3. Measuring Student Progress

At EM2, five metrics will be used to measure students’ progress: GPA, state performance test results (Keystone), school attendance, behavior/suspensions, and improved attitude towards school. The latter metric will use a section of the Measures of Effective Teaching student questionnaire developed for the Bill and Melinda Gates Foundation by Ron Ferguson, a senior lecturer in education and public policy at Harvard Graduate School of Education and the Harvard Kennedy School.

4. Measuring Teacher’s Effectiveness

After decades of educational research, it has been confirmed what many intuitively know-teachers matter. Researchers have established that one of the critical factors in childrens’ academic progress depends heavily on the talent and skills of the teacher leading their classroom.

And how does one identify an effective teacher? By simply asking students.

Researchers have found that students seem to know effective teaching when they experience it, and student feedback from perception surveys is an extremely reliable indicator of how well a teacher is instructing students. Studies confirm that students’ perceptions of a teacher’s strengths and weakness and the results are consistent across different groups of students that a teacher teachers. For instance, based on student responses to questionnaires, students’ perception of a teacher’s ability to control a classroom and to challenge students with rigorous work is of utmost importance.

In order to gather student feedback, EM2 will use student questionnaires created by Ron Ferguson, a senior lecturer in education and public policy at Harvard Graduate School of Education and the Harvard Kennedy School. The questionnaire was designed for the Measures of Effective Teaching project sponsored by the Bill and Melinda Gates Foundation.

Questions will be gathered under seven headings, or constructs, called the Seven C’s; Care, Control, Clarity, Challenge, Captivate, Confer, and Consolidate.

Sample questionnaire questions are: ‘students in this class treat the teacher with respect,’ ‘my classmates behave the way my teacher wants them to,’ ‘our class stays busy and doesn’t waste time,’ ‘in this class, we learn to correct our mistakes,’ ‘we use time well in this class, we don’t waste time,’ ‘we learn a lot in this class every day,’ and ‘the teacher expects my best effort.’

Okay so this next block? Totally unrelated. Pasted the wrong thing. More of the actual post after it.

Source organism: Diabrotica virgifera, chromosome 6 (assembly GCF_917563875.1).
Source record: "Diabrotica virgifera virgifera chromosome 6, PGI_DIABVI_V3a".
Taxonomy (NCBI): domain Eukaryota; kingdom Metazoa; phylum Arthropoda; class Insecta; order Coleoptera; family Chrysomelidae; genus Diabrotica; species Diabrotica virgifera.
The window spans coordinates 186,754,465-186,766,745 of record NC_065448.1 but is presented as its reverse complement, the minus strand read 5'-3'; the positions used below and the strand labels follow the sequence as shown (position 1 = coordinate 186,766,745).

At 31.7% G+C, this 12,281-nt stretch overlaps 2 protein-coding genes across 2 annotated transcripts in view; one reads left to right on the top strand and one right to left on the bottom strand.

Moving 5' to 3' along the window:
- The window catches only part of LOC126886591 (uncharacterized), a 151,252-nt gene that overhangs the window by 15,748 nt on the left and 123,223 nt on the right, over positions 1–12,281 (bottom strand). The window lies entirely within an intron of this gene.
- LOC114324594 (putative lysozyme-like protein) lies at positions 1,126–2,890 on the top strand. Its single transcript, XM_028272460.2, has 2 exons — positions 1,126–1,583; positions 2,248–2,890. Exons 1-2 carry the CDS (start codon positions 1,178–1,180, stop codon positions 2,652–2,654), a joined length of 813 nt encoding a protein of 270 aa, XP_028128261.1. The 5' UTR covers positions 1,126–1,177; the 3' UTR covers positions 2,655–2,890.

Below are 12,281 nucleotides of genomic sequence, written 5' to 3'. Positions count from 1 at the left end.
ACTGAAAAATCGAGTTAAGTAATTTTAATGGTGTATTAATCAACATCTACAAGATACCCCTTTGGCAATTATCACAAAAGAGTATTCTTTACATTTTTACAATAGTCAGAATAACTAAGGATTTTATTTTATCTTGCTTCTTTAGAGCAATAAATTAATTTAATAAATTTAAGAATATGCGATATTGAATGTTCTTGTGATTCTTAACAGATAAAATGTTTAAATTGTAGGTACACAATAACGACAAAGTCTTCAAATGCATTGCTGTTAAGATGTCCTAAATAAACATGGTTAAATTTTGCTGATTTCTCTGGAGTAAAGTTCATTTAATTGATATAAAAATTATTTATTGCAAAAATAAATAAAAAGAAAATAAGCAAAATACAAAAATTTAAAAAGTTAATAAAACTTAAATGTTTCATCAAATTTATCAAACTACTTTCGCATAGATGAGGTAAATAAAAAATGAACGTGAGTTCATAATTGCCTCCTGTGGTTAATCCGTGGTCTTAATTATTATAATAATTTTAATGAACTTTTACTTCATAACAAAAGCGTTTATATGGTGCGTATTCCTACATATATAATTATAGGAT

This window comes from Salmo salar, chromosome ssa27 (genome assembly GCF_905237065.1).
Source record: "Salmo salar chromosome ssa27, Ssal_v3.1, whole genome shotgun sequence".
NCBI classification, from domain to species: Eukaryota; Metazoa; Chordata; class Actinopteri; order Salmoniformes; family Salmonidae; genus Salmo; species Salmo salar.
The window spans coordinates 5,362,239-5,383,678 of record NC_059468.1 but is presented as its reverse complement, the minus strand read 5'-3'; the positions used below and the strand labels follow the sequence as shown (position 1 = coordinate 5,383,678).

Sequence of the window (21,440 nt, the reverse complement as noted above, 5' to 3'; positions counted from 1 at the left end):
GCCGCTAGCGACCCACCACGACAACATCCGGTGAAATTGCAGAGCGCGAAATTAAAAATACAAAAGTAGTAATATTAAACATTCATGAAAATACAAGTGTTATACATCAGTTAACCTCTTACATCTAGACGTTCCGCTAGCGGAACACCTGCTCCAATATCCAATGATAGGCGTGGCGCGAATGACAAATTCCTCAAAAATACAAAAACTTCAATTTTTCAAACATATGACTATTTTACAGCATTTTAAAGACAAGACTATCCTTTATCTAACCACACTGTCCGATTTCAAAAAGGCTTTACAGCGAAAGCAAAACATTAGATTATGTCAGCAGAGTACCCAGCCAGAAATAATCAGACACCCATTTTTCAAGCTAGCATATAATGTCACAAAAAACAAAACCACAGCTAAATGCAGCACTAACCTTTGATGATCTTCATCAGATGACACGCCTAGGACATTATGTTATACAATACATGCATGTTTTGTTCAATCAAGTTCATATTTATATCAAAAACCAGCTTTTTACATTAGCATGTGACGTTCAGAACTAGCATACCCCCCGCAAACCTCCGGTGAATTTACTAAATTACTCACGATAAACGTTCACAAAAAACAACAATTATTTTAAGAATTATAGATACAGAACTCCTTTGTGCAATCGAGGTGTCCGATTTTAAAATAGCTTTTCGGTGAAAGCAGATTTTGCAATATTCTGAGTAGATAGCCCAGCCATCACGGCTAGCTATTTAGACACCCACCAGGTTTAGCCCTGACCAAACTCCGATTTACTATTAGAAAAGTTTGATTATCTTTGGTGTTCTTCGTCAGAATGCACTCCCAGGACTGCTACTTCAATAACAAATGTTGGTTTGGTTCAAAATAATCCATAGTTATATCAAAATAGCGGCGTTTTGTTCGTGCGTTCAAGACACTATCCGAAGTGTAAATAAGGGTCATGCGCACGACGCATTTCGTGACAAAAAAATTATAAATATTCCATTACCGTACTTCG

5. Senior Year Senior Project: A Powerful Learning Experiences for Students

Students at EM2 will have numerous opportunities to develop their learning experience given that the EM2 curriculum will be student-centered, project-based, utilizing a hands-on techniques and open-end inquiry learning method with minimal amount of lecture or direct instruction.

The cumulating EM2 student experience will be a Senior Project and it will be a major focus of senior year. The EM2 Senior Project will provide students with the freedom to go beyond the traditional educational program. Students choose, plan, develop, and direct their projects, allowing them to take complete charge of their own educational experience and making them fully accountable for the success of their project. The project relates to life outside the classroom in a very genuine way and is a direct, practical application of the students’ abilities.

The purpose of the EM2 Senior Project is to provide students with a practical learning situation and an invaluable opportunity to utilize the knowledge and skills they have acquired over the course of their educational development. The Project will be an opportunity that brings students face-to-face with the complexities and realities of the “real world.” More importantly, it is a chance for the students to explore their interest areas, while focusing on the development of skills in accountability, communication, creativity, critical thinking, goal setting, independent learning, and responsibility.

6. EM2 References: References corresponding to the experts the core principles are based upon.

The following You Tube videos feature some of the experts mentioned prior discussing the deign principles of EM2.

Robert Brooks on the role of adults helping struggling children

https://www.youtube.com/watch?v=BrwO_rUPtf4

Carol Dweck: The power of believing that you can improve

https://www.youtube.com/watch?v=_X0mgOOSpLU

Run, Jump, Learn! How Exercise can Transform our Schools: John J. Ratey, MD at TEDxManhattanBeach

https://www.youtube.com/watch?v=hBSVZdTQmDs

Play, passion, purpose: Tony Wagner at TEDxNYED

https://www.youtube.com/watch?v=hvDjh4l-VHo

Yong Zhao - World Class Learners

https://www.youtube.com/watch?v=Wk--J3E8yqc